Last week, the Grammy Award-winning Bruno Mars shot to the top of a chart, but probably not for a reason he would like. Mars found himself a top trending topic on Twitter based on an episode of YouTube’s “The Grapevine” dedicated to asking, “Is Bruno Mars a cultural appropriator?”
There are two sub-groups in the video, with the smaller one more intensely obsessed with identity politics than the larger one. The most attention has gone, as one would expect these days, to the most extreme criticisms.
In particular, the attention has gone to panelist Seren Sensei Aishitemasu, who harshly and repeatedly indicts Mars: “Bruno Mars 100 percent is a cultural appropriator. He is racially ambiguous. He is not black, at all, and he plays up his racial ambiguity … to cross genres.”
Aishitemasu also finds him lacking compared to other artists, dismissing him as a “karaoke singer”: “Bruno Mars is not an original artist in the same way that Michael Jackson was an original artist and the same way that Prince was an original artist. What Bruno Mars does, is he takes pre-existing work and he just completely, word-for-word recreates it, extrapolates it.”
She argues that “Prince never won an Album of the Year Grammy … [and] Bruno Mars got that Grammy ’cause white people love him.” Indeed, in her view, Jackson would not be as successful now as he was “and a huge part of that is because people have realized that they prefer their black music and their black culture from a non-black face.”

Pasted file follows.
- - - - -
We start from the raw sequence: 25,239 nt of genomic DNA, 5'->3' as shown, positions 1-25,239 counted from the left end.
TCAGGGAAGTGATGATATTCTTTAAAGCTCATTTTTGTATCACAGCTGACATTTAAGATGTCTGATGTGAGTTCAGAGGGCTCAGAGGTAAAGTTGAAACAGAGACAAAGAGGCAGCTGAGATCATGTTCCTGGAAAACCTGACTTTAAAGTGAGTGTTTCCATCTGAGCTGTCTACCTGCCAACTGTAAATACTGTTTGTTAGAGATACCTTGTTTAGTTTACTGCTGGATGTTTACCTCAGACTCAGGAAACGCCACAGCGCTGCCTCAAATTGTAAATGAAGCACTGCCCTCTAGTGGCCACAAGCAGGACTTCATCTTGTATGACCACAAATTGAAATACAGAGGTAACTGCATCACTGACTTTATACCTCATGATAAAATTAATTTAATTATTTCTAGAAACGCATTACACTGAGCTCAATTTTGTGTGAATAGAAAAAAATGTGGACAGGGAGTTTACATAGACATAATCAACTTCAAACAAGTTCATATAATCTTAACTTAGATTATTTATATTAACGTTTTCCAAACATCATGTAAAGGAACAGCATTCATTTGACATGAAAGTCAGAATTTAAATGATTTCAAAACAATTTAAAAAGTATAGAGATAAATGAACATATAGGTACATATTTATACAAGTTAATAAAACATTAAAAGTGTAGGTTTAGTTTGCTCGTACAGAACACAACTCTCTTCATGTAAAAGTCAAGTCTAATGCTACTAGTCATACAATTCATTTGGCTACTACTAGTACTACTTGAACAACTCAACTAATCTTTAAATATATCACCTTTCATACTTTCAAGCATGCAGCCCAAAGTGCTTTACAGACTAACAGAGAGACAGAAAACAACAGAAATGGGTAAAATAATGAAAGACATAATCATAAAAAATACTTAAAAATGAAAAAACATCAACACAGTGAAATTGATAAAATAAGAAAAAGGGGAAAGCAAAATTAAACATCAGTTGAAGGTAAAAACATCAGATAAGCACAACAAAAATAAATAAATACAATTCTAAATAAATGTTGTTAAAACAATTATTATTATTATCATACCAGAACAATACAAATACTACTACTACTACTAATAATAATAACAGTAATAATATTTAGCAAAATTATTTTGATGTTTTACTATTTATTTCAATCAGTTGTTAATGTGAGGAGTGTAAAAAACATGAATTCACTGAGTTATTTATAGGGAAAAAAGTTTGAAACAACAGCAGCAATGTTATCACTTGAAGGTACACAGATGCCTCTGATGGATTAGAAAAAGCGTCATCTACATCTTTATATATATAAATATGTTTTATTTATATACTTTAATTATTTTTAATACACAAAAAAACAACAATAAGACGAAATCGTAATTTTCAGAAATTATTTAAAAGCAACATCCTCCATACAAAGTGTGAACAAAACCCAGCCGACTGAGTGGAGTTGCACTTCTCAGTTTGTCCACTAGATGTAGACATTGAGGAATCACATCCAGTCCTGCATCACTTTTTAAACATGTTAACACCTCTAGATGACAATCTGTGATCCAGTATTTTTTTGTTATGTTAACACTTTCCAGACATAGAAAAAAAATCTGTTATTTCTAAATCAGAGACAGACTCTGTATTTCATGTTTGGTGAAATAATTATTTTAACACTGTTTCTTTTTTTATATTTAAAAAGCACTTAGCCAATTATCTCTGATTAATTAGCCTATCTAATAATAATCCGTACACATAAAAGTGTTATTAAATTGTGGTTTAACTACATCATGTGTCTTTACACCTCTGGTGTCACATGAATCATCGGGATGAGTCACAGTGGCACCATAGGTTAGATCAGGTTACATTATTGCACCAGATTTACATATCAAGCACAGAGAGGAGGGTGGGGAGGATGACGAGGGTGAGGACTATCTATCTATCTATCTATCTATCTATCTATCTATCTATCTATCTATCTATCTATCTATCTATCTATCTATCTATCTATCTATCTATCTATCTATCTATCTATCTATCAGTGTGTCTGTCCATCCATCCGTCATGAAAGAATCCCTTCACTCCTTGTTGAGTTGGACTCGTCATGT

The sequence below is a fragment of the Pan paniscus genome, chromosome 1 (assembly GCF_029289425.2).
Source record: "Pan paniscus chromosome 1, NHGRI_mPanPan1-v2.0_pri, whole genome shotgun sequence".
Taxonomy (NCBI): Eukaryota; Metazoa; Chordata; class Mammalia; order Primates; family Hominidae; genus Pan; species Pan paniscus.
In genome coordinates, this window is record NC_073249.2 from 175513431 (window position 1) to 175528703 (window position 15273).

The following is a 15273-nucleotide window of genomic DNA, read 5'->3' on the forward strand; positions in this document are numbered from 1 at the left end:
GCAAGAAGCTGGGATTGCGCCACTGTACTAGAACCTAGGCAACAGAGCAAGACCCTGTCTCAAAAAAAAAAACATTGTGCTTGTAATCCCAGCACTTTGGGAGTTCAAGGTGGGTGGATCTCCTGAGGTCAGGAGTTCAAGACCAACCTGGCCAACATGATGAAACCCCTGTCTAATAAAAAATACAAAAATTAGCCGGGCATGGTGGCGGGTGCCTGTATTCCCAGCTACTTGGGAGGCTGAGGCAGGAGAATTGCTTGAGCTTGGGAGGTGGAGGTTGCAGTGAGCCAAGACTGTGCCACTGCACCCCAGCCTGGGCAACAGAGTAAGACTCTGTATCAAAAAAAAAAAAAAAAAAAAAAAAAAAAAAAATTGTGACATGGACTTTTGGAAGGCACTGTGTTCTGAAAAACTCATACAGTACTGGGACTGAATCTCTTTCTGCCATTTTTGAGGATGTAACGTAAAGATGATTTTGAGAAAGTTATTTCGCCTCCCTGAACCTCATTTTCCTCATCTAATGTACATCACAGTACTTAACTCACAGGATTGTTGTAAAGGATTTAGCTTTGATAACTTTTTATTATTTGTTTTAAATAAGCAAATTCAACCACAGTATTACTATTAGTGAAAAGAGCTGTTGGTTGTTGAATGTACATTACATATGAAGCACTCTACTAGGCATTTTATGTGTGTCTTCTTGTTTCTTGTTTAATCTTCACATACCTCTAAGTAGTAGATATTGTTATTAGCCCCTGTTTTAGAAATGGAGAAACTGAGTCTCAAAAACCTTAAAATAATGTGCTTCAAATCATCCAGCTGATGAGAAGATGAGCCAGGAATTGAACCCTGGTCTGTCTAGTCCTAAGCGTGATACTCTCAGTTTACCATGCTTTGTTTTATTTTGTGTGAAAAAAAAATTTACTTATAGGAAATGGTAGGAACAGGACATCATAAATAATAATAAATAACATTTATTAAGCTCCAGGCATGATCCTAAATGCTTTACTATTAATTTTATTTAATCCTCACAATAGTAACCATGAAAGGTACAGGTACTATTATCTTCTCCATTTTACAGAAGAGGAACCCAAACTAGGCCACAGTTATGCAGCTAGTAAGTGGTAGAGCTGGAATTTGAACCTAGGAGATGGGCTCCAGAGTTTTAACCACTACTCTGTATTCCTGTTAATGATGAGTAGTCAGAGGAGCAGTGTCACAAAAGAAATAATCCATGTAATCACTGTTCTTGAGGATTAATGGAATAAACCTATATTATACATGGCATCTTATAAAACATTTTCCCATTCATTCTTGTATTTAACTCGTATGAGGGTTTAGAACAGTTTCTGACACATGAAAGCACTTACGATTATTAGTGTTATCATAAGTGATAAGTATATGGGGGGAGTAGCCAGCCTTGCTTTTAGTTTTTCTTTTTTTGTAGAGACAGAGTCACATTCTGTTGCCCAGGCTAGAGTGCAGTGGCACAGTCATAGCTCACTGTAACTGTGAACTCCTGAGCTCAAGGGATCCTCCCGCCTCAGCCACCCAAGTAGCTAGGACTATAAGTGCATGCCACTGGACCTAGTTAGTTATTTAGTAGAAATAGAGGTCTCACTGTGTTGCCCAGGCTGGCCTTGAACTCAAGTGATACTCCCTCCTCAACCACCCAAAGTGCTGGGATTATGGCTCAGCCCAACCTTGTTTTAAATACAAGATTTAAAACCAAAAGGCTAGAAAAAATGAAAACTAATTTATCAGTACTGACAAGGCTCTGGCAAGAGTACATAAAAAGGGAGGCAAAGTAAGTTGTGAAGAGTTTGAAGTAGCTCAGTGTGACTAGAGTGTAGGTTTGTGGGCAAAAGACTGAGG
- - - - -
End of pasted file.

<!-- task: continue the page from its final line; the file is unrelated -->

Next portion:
What’s wrong with this take? Let us count the ways.
At the outset, debates over cultural appropriation are at their silliest when it comes to the subject of American popular music. Rock music is quite famously a mating of Rhythm & Blues to Country & Western. Or, as it was said in the business at the time, a marriage of “race” records and “hillbilly” records.
The cultural appropriation in Rock & Roll – to the extent it could be called that – always ran both ways. For example, Elvis Presley publicly acknowledged his debt to the genius of Fats Domino. But Domino’s best-known recording, “Blueberry Hill,” was written by three white dudes (one an Italian immigrant) and was first recorded as a Country tune by singing cowboy Gene Autry.
The Beach Boys borrowed so much from Chuck Berry that they were forced to give him a writing credit on “Surfin’ U.S.A.,” the music and lyrical conceit of which was lifted from Berry’s “Sweet Little Sixteen.” Conversely, Berry’s seminal “Maybelline” owed a lot to a western swing number, “Ida Red,” that Bob Willis and the Texas Playboys used to play in racially integrated nightclubs. And so it has gone.
Now let’s talk Mars. It is true that his mother is Filipino, while his father is half Puerto Rican and half Ashkenazi Jewish. Given that Puerto Rico and the Philippines are not without populations with African heritage, Mars would probably have to take a genetic test to settle the issue. But the real question is why he would have to in order to satisfy some self-appointed cultural commissars.
The supposed evil of appropriation is the copying of elements of another culture such that their meaning is distorted or lost. But Mars acknowledges and pays tribute to his influences, as he did in this 2017 interview and in his Grammy acceptance speech. Indeed, before this most recent round of controversy, he was just as open in admitting that his 2012 hit, “Locked in a Bottle” was obviously inspired by The Police (a group presumably guilty in turn of culturally appropriating reggae).